The island of Antigua (now part of a two-island nation known as Antigua and Barbuda) is situated between the Caribbean Sea and the Atlantic Ocean. It was settled by the English in 1632 and remained under British rule almost continuously until 1981. From about 1674 onwards, sugar cane became the island's main crop, and African slaves became the main work force of the plantations.
Britain made slave trading illegal in 1807 with the passing of the Slave Trade Act, and slavery itself was abolished throughout the British Empire in 1833 following the passing of the Slavery Abolition Act. Clearly, then, the issue of slave trading and the employment of slaves on plantations would have been one of great contemporary significance in the period of Mansfield Park. Later in the novel, Fanny Price (talking about a conversation she has had with Sir Thomas Bertram) says, 'Did not you hear me ask him about the slave trade?' However, it is not made clear in what spirit the question is asked, or what exactly are Sir Thomas Bertram's views on the brutal exploitation which would have been at the heart of his business interests in Antigua.
Norfolk is one of England's historical counties, situated on its east coast just below the Wash. It lies to the north of Suffolk and shares its western border with parts of Cambridgeshire and Lincolnshire.
Jane Austen had two brothers who served in the Royal Navy and were involved in the French Revolutionary Wars and the Napoleonic Wars. Her younger brother, Sir Charles John Austen (1779-1852), rose to the rank of Rear Admiral, while her older brother, Sir Francis William Austen (1774-1865), achieved the highest rank of all, Admiral of the Fleet.
Her hand soft touching, whispered thus: Awake
My fairest, my espoused, my latest found
Heaven's last best gift, my ever new delight.
(Book 5. 1. 18-20)
Presumably, Mrs. Grant is referring to the London home of Admiral Crawford and Mrs Crawford, who were unhappily married. Hill Street is situated in London's Mayfair, which was developed (principally by the Grosvenor family) as a fashionable residential area in the 17th and 18th centuries.
There was significant interest in architectural engravings during the 18th century. Between 1715 and 1725, the Scottish architect Colen Campbell produced the three volumes known as Vitruvius Britannicus, or the British Architect, and this was followed up by two additional volumes with the same title by James Gandon and John Woolfe in 1769 and 1771.
Horseracing (as we understand the term today) first took place in Newmarket in 1605. It was banned during the Cromwellian period, but became popular again in the late 17th and early 18th century when Queen Anne played a part in establishing Royal Ascot. The Jockey Club, the sport's regulatory body, was founded in 1750.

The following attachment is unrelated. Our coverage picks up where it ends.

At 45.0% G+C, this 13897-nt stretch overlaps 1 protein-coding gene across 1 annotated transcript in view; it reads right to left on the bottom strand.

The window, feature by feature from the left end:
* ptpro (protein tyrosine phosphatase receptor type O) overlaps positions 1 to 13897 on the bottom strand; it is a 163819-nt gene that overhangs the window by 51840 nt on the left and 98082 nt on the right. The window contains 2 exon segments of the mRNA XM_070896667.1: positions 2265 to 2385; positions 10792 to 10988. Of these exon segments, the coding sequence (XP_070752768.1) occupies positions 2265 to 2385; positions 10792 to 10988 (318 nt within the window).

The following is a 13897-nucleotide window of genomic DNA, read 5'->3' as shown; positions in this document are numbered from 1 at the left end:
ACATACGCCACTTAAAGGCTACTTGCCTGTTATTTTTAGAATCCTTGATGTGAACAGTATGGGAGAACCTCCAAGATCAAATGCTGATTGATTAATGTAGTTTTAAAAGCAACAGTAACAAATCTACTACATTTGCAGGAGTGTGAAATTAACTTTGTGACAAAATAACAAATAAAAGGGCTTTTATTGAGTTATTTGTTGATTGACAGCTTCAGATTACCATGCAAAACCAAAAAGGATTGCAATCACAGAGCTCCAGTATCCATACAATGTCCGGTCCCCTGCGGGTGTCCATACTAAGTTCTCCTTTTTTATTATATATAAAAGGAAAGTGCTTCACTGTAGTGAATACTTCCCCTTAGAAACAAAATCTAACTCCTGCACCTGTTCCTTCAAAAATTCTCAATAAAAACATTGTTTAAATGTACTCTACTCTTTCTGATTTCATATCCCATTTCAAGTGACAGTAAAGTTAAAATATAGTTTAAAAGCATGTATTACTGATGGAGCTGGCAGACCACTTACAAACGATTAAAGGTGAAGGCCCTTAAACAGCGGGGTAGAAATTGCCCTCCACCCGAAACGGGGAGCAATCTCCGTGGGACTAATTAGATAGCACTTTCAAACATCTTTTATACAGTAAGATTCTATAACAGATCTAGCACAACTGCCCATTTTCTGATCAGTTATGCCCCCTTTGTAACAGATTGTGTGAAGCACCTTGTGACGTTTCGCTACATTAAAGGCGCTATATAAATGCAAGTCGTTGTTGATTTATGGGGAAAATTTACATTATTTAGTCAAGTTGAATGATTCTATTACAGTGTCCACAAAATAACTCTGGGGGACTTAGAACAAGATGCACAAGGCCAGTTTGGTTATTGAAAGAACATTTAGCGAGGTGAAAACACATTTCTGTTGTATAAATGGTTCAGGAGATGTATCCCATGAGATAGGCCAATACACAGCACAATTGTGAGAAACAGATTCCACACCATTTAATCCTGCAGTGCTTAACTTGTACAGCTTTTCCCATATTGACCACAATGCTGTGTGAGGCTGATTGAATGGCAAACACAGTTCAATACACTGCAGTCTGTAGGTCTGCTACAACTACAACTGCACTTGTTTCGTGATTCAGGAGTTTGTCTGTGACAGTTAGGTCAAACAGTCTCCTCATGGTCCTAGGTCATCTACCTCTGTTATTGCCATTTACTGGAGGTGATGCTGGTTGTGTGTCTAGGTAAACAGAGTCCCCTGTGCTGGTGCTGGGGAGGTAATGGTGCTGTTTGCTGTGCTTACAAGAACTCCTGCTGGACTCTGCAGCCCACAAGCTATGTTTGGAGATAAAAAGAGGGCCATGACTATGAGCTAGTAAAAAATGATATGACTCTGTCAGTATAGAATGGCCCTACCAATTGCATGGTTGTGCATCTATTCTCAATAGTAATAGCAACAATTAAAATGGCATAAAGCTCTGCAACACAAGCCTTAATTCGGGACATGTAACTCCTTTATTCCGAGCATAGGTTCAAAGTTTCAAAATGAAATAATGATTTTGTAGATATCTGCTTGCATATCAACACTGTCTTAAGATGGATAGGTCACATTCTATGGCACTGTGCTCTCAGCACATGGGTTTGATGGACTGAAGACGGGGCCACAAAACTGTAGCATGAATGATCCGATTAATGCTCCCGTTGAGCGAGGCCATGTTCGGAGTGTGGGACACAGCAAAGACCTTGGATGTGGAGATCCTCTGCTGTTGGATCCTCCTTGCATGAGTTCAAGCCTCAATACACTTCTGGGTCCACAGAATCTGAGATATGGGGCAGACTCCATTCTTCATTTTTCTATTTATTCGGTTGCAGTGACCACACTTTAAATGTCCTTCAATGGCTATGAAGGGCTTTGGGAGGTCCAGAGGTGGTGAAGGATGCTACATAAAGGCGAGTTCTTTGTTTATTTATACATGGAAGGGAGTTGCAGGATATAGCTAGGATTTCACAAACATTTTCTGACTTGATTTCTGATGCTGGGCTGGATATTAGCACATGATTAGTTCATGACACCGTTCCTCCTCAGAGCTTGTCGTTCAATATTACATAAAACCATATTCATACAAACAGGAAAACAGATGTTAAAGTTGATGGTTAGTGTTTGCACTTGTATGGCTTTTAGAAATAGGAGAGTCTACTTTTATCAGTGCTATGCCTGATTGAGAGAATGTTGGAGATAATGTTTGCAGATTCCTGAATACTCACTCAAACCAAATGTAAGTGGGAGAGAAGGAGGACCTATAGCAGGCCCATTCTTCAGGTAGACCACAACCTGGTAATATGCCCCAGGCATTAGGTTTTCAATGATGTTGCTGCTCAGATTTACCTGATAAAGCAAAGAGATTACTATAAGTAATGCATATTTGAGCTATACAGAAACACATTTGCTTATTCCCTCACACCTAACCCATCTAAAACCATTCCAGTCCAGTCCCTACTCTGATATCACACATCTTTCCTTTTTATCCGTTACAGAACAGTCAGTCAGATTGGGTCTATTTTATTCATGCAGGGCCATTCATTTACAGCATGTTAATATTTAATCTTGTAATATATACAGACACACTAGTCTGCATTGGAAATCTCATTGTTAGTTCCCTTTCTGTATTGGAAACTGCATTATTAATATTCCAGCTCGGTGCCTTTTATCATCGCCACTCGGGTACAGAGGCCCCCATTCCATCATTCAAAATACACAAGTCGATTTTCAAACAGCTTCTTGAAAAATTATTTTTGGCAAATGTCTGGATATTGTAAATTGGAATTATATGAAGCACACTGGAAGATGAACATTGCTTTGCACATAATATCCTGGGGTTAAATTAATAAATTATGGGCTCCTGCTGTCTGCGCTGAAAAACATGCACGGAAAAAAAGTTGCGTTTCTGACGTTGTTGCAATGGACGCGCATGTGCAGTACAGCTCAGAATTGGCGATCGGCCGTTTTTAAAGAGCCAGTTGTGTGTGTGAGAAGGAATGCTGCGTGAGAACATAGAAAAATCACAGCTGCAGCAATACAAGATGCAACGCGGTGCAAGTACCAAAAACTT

Today, there are 60 racecourses in Britain, including those at Bath, Beverley and Brighton, venues which by the 18th century were all associated with horseracing. There may, of course, have been other racecourses beginning with 'B' in operation in the 18th and early 19th century!
Amongst the English aristocracy and landed gentry, the 'coming out' of a young woman marked her transition from child to adult, and formally signalled her availability for marriage.
Young aristocratic and upper class women were known as debutantes, and from the early 18th century onwards it was customary for them to appear before the reigning Sovereign at the start of the social season, a ritual known as 'being presented at court'. The last presentations occurred in March 1958, prior to the abolition of the practice by Queen Elizabeth II.
The social season was the period between Easter and August 12th (the start of the grouse-shooting season) when a series of social events took place where debutantes might be seen in public. Apart from balls and dinner parties, some of the most important events were (and, indeed, still are) Royal Ascot, the Henley Regatta and the Chelsea Flower show.
Baker Street is situated in the Marylebone district of London. It was established as a high-class residential area in the 18th century.
Modern readers will associate the street with Sir Arthur Conan Doyle's fictional detective Sherlock Holmes, who is described as living at no. 221B. Jane Austen's contemporary readers, of course, would not have made such an association.
The construction of its harbour began in 1749, and it became an important embarkation point and busy garrison town during the French Revolutionary and Napoleonic wars between 1792 and 1815. In the course of the 19th century it also became an extremely popular seaside resort.
An improver was a landscape architect/designer who made changes to the layout of country houses and their surroundings, a fashionable activity in 18th century and early 19th century England.
Amongst the most famous landscape designers of the period were Lancelot 'Capability' Brown (1716-1785) and Humphry Repton (1752-1818). Both produced numerous designs for the grounds of English country houses. Brown worked on Alnwick Castle (Northumberland), Chatsworth (Derbyshire), Petworth House (Sussex) and Wimpole Hall (Cambridgeshire); Repton worked on Kenwood House (London), Plas Newydd (Anglesey), Woburn Abbey (Bedfordshire) and Stoneleigh Abbey (Warwickshire). The latter was for 400 years the country seat of the Leighs, relatives of Jane Austen.
It is Humphry Repton who is later recommended to Mr Rushmere by Miss Bertram when he is considering the possibility of 'improving' Sotherton Court.
Many of the descriptions of Sotherton Court are said to be based on aspects (both internal and external) of Stoneleigh Abbey, which Jane Austen visited in 1806. She travelled there with her mother, her sister and her mother's cousin, the Reverend Thomas Leigh, who expected to inherit the estate.